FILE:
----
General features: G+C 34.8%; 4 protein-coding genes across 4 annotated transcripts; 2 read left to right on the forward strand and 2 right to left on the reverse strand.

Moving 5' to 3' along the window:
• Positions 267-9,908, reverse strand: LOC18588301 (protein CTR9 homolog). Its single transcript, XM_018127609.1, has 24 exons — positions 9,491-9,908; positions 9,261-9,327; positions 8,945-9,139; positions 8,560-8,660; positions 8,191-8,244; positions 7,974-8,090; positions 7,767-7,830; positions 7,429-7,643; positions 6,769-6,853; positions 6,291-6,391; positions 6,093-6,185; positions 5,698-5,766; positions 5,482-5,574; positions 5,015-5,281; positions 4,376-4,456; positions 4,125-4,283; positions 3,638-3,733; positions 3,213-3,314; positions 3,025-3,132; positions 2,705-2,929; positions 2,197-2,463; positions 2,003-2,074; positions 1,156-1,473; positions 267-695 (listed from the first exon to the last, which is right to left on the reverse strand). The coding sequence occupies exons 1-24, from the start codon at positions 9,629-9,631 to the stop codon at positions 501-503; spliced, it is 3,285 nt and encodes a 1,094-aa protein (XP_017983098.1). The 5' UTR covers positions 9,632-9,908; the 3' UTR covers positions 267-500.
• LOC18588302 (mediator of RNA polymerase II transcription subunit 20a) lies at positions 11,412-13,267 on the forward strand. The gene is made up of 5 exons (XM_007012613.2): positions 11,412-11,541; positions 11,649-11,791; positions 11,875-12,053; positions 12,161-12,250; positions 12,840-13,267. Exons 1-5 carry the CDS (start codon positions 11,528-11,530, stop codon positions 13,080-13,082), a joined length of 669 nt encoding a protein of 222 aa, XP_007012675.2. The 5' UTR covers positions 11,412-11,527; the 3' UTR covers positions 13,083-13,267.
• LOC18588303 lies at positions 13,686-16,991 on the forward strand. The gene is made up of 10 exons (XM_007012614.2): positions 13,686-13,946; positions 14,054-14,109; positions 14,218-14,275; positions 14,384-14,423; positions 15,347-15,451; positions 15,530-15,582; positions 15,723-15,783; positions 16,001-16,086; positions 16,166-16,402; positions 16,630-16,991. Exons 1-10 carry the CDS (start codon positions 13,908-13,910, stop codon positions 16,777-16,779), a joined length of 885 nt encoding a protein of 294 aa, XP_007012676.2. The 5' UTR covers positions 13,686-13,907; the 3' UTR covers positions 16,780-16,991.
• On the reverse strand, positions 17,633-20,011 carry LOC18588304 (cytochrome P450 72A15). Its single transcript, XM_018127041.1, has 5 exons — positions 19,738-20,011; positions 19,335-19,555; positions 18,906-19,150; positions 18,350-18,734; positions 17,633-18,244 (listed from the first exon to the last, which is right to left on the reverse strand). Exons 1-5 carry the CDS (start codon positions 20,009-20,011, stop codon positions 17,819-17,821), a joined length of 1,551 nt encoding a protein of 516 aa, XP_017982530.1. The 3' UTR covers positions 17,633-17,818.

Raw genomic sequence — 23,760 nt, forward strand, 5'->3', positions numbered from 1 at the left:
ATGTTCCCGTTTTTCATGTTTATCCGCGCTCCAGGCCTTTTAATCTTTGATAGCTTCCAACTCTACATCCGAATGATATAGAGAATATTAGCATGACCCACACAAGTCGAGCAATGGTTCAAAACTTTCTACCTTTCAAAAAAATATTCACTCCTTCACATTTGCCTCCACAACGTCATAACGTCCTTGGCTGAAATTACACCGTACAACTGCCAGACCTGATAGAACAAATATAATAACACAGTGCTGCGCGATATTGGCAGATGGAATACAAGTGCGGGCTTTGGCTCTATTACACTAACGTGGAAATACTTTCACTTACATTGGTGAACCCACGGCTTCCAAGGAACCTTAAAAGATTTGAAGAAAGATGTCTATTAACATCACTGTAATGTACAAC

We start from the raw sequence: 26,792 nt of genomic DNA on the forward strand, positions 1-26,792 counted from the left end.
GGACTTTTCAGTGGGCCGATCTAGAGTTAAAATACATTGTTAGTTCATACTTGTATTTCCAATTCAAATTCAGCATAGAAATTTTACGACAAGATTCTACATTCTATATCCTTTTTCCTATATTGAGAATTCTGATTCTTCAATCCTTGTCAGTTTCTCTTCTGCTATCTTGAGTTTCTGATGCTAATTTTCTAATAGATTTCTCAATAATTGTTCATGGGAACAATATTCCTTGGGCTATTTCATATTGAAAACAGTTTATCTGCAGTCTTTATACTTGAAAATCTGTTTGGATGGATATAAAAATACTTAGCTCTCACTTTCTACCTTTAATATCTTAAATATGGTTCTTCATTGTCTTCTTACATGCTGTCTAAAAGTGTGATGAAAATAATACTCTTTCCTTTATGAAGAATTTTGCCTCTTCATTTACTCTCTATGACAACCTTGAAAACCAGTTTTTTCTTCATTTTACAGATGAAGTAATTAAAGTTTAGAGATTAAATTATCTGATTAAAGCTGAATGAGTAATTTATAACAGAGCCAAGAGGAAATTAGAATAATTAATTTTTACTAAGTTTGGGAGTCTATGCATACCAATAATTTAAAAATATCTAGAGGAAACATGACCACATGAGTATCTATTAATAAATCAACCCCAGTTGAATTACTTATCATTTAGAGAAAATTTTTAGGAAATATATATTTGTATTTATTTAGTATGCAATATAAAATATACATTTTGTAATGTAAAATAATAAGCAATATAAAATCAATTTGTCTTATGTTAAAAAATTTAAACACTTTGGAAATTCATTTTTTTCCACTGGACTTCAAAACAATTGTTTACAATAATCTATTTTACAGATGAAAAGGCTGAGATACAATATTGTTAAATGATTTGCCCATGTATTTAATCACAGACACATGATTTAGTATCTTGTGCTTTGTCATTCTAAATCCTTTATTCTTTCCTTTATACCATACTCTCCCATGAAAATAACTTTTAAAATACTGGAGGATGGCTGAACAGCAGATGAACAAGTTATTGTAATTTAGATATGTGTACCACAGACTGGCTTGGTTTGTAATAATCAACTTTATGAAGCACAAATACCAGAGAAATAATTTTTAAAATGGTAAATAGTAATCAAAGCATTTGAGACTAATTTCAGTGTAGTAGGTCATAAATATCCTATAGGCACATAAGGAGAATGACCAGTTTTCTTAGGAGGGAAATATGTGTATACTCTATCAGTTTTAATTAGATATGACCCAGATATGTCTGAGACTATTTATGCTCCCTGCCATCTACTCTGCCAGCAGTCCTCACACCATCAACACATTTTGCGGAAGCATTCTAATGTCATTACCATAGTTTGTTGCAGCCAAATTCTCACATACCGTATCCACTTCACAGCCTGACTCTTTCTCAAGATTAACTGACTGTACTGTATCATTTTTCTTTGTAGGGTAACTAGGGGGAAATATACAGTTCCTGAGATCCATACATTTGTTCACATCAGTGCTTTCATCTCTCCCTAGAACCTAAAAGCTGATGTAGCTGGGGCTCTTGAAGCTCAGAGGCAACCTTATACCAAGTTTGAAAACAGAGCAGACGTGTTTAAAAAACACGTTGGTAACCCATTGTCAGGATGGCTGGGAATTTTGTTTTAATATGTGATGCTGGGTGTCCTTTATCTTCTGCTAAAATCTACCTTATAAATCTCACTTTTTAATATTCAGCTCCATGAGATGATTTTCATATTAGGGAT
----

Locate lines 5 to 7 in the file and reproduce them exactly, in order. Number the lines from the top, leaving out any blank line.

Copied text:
• LOC18588303 lies at positions 13,686-16,991 on the forward strand. The gene is made up of 10 exons (XM_007012614.2): positions 13,686-13,946; positions 14,054-14,109; positions 14,218-14,275; positions 14,384-14,423; positions 15,347-15,451; positions 15,530-15,582; positions 15,723-15,783; positions 16,001-16,086; positions 16,166-16,402; positions 16,630-16,991. Exons 1-10 carry the CDS (start codon positions 13,908-13,910, stop codon positions 16,777-16,779), a joined length of 885 nt encoding a protein of 294 aa, XP_007012676.2. The 5' UTR covers positions 13,686-13,907; the 3' UTR covers positions 16,780-16,991.
• On the reverse strand, positions 17,633-20,011 carry LOC18588304 (cytochrome P450 72A15). Its single transcript, XM_018127041.1, has 5 exons — positions 19,738-20,011; positions 19,335-19,555; positions 18,906-19,150; positions 18,350-18,734; positions 17,633-18,244 (listed from the first exon to the last, which is right to left on the reverse strand). Exons 1-5 carry the CDS (start codon positions 20,009-20,011, stop codon positions 17,819-17,821), a joined length of 1,551 nt encoding a protein of 516 aa, XP_017982530.1. The 3' UTR covers positions 17,633-17,818.

Raw genomic sequence — 23,760 nt, forward strand, 5'->3', positions numbered from 1 at the left: